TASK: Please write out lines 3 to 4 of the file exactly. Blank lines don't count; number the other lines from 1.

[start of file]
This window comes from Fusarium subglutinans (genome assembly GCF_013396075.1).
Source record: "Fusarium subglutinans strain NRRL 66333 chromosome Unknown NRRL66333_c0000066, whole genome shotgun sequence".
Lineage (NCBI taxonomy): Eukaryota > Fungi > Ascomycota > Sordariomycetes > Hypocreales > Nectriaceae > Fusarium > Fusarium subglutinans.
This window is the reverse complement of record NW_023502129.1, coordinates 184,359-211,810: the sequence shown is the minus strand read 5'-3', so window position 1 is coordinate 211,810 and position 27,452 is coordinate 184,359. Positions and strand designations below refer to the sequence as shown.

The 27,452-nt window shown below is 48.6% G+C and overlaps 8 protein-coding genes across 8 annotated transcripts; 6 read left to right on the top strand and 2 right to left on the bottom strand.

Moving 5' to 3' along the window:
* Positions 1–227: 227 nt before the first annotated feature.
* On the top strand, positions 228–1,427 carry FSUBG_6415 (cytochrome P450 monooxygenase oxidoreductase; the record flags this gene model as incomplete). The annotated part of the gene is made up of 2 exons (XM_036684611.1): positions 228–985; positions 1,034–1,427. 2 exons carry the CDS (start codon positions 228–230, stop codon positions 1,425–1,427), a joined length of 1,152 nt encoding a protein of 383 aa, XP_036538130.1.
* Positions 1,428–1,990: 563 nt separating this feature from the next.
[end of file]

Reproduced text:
Lineage (NCBI taxonomy): Eukaryota > Fungi > Ascomycota > Sordariomycetes > Hypocreales > Nectriaceae > Fusarium > Fusarium subglutinans.
This window is the reverse complement of record NW_023502129.1, coordinates 184,359-211,810: the sequence shown is the minus strand read 5'-3', so window position 1 is coordinate 211,810 and position 27,452 is coordinate 184,359. Positions and strand designations below refer to the sequence as shown.